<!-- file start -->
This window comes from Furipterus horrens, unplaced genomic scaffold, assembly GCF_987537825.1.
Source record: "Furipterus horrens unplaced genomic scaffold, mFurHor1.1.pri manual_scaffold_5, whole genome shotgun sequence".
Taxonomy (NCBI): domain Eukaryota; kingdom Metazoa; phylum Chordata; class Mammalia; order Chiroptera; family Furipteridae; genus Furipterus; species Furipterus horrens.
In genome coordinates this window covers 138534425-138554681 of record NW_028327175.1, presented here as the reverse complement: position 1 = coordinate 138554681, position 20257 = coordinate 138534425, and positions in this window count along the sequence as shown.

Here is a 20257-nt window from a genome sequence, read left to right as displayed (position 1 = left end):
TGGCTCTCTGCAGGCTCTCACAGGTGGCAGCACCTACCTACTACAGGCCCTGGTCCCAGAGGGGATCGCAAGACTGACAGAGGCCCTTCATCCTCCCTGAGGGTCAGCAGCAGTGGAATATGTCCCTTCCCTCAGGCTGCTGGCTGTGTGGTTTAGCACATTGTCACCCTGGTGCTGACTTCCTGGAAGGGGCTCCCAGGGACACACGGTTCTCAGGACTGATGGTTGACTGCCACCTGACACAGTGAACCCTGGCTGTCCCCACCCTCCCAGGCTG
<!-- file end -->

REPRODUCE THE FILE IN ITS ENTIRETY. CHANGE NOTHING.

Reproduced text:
This window comes from Furipterus horrens, unplaced genomic scaffold, assembly GCF_987537825.1.
Source record: "Furipterus horrens unplaced genomic scaffold, mFurHor1.1.pri manual_scaffold_5, whole genome shotgun sequence".
Taxonomy (NCBI): domain Eukaryota; kingdom Metazoa; phylum Chordata; class Mammalia; order Chiroptera; family Furipteridae; genus Furipterus; species Furipterus horrens.
In genome coordinates this window covers 138534425-138554681 of record NW_028327175.1, presented here as the reverse complement: position 1 = coordinate 138554681, position 20257 = coordinate 138534425, and positions in this window count along the sequence as shown.

Here is a 20257-nt window from a genome sequence, read left to right as displayed (position 1 = left end):
TGGCTCTCTGCAGGCTCTCACAGGTGGCAGCACCTACCTACTACAGGCCCTGGTCCCAGAGGGGATCGCAAGACTGACAGAGGCCCTTCATCCTCCCTGAGGGTCAGCAGCAGTGGAATATGTCCCTTCCCTCAGGCTGCTGGCTGTGTGGTTTAGCACATTGTCACCCTGGTGCTGACTTCCTGGAAGGGGCTCCCAGGGACACACGGTTCTCAGGACTGATGGTTGACTGCCACCTGACACAGTGAACCCTGGCTGTCCCCACCCTCCCAGGCTG